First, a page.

To the family, the salon is more than just a business.

It represents their journey to Australia and Jean’s courage to carry on as a single mother with six dependants in a foreign land.

Jean recalled telling herself: “I have to come [to Australia].”

Christine Kute calls the shop “a blessing” and says her mother is called “Mum” by many of the salon’s African clientele.

“There are people who haven’t been lucky to have their mums come here with them, and we are happy to share her with such people,” Ms Kute said.

“I think she’s a warrior … if she found it within herself to push on, what more challenges can I face that I can’t push on?

“If she could do it, why can’t I?”

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Ghislaine Maxwell losing hair and weight from ‘punitive’ prison conditions, lawyer says | UK News


A lawyer for Ghislaine Maxwell has said her client has lost 15lbs (almost 7kg) in prison under “punitive” conditions part-imposed on her after Jeffrey Epstein killed himself last year.

Bobbi Sternheim made the claims on the British socialite’s behalf after the Metropolitan Detention Centre warden in Brooklyn defended the conditions.

The prison meanwhile maintains that Maxwell “remains in good health” and that her treatment follows by-the-book recommendations to protect all federal inmates.

Image:
A court sketch of Ghislaine Maxwell as she appeared via video link for a bail hearing earlier this year

The letters were issued on the same day that the 58-year-old’s lawyers said they were renewing her bail application – after compiling information that was not readily available when her initial request was rejected in July.

Lawyers Mark S Cohen and Christian Everdell said they have a “comprehensive bail package” that includes financial information and letters from close family and friends who have agreed to support Maxwell.

However this is on the basis that they remain anonymous, as they are “legitimately afraid” that they will face the same “relentless media scrutiny” experienced by Maxwell.

Her arrest in the summer came a year after Epstein was detained and charged with sex trafficking.

More from Ghislaine Maxwell

He killed himself in August 2019 at a federal jail in Manhattan where he was awaiting trial without bail.

Maxwell had since been in hiding and was discovered by FBI agents in July this year, after raiding a property in New Hampshire.

She was arrested on charges that she procured underage teenage girls for Epstein to abuse in the mid-1990s, but is pleading not guilty and prepares for trial next summer.

The one-time girlfriend of Epstein maintains her position of innocence, and that she never saw the financier engaging in – what she called in a 2016 deposition – “inappropriate underage activities”.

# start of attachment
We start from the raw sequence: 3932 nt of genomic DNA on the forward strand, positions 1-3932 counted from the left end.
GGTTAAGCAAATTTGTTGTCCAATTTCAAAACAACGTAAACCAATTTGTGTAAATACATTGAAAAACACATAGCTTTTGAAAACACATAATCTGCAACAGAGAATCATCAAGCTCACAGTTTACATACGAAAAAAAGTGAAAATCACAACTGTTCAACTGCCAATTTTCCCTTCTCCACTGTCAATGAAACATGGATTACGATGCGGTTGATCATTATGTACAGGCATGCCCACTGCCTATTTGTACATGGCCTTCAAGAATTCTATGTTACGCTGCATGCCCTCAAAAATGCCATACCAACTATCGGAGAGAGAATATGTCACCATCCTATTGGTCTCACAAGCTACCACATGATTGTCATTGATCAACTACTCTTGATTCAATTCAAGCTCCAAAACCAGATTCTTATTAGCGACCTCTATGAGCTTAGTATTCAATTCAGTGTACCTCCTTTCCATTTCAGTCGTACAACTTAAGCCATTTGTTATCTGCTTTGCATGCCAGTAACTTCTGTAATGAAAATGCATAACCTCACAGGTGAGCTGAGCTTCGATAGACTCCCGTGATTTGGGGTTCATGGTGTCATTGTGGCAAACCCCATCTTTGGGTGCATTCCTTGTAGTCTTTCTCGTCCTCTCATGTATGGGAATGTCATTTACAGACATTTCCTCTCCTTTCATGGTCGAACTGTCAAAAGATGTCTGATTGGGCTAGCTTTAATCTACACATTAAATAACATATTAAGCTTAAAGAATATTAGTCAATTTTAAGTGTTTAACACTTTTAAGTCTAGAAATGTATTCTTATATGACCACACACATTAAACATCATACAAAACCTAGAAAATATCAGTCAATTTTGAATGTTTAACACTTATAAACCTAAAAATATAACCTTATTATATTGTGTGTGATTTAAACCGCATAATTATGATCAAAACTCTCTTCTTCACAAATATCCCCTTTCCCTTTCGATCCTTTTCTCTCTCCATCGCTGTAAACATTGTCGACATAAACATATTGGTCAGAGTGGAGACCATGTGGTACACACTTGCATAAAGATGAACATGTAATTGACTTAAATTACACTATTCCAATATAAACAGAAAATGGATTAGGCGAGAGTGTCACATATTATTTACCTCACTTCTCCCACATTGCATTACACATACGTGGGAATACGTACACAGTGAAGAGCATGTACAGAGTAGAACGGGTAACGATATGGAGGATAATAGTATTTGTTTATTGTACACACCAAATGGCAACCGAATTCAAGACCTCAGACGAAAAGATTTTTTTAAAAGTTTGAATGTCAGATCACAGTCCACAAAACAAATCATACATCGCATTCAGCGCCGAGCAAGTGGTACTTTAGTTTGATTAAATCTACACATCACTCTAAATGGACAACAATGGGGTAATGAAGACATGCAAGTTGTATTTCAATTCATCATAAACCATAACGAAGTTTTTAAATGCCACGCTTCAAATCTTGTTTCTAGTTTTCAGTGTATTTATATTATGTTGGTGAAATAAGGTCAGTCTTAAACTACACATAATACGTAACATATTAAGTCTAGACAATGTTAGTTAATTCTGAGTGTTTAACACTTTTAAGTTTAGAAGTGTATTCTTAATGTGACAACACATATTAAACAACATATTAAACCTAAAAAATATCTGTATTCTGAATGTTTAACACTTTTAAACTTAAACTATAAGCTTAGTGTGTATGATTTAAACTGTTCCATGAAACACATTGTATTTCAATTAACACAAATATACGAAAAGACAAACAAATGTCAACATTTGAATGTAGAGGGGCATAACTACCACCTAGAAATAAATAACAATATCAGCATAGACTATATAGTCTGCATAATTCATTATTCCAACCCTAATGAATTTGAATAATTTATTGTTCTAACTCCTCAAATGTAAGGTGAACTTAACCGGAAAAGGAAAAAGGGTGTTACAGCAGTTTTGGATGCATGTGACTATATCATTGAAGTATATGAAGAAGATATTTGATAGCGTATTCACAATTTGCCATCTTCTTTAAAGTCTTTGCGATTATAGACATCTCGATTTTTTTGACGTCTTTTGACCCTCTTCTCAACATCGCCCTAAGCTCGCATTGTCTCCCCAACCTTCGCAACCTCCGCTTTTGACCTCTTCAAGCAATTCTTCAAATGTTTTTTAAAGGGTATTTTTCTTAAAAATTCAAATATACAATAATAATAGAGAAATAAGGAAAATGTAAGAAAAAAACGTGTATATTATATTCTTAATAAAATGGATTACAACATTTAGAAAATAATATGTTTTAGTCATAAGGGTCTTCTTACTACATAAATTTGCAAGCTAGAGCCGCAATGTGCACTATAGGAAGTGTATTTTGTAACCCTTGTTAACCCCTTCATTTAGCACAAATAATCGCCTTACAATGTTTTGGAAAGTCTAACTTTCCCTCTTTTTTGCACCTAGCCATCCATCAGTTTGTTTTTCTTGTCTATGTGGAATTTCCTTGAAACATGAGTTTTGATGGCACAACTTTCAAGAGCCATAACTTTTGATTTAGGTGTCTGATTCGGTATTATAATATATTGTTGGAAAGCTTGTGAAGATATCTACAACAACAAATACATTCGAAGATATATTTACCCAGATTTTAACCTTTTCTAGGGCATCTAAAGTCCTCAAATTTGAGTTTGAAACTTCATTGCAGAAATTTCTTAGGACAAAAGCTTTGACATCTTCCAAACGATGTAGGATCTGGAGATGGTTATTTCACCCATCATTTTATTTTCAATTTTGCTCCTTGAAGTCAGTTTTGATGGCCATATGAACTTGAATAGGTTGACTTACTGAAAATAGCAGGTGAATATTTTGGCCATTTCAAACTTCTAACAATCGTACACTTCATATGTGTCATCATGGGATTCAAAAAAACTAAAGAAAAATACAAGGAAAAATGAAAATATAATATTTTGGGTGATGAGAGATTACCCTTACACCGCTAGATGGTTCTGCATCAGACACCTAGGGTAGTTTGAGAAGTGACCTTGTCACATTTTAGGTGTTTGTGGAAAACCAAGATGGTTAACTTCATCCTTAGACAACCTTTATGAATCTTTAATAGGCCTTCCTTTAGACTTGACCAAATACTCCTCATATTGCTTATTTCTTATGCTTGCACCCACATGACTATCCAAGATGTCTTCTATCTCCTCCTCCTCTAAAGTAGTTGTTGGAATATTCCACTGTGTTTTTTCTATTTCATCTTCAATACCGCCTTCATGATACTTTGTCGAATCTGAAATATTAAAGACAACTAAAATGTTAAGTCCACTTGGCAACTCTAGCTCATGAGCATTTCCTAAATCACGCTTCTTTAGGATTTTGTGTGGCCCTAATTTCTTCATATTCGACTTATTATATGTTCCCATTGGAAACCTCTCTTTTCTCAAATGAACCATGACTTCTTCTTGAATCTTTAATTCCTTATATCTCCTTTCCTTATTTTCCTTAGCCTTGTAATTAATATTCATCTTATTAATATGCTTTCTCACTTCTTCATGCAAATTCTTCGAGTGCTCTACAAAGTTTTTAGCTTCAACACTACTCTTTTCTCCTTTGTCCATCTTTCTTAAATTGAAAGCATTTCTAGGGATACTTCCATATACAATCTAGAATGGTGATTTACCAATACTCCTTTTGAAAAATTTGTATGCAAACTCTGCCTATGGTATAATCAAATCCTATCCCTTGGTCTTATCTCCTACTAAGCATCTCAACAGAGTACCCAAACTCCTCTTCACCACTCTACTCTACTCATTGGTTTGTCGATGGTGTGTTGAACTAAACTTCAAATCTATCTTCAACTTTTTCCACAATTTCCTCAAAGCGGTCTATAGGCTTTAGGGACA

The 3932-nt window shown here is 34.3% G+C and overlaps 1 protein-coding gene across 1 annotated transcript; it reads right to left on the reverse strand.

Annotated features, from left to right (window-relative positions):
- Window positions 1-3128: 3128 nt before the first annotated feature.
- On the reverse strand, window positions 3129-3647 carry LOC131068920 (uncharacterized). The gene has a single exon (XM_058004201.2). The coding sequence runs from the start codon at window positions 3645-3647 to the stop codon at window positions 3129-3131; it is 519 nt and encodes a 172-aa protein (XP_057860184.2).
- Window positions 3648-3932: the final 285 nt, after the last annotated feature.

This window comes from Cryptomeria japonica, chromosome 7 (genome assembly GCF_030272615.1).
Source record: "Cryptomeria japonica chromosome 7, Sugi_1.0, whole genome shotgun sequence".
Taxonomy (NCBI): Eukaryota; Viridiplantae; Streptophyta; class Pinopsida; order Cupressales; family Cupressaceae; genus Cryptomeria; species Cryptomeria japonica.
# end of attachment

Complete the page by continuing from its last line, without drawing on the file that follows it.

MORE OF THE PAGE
Ms Sternheim wrote in her letter that Maxwell was facing harsh treatment in part because the Bureau of Prisons (BOP) failed to prevent Epstein’s suicide in August 2019 as he awaited trial on sex trafficking chargers – and want to avoid history repeating itself.

The lawyer said: “It is obvious that Ms Maxwell is bearing the brunt of BOP incompetence.

Ghislaine Maxwell and Jeffrey Epstein
Image:
Maxwell and Epstein in 2000

“The Department of Justice is seeking to repair the BOP’s tarnished reputation by placing Ms Maxwell under extraordinarily harsh conditions, not in any response to Ms Maxwell’s requirements, but rather in response to the failed handling of a completely different inmate.”

Ms Sternheim said that her client has lost hair and over 15 pounds during her imprisonment.

The lawyer added that Maxwell had not been adequately protected from the outbreak of COVID-19, was subject to repeated unnecessary searches, has been awaken by flashlight-laden guards during the night, has had important legal emails deleted and has not always been given vegetarian food as requested.

Ms Sternheim said: “The conditions under which she is detained are punitive, unwarranted, deleteriously impacting her ability to prepare her defence, and interfering with counsel’s ability to provide the legal representation to which she, and any other detainee, deserves.”

Prison lawyers refute these claims – writing in a letter that Maxwell’s weight has not fluctuated more than two pounds from her current weight and that her dietary needs have also been addressed.

The other conditions are standard procedures to maintain “a safe and secure environment” for all inmates, the prison has said.



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Mhot Hair Review | Say Hello To New You


Mhot Hair Review | Say Hello To New You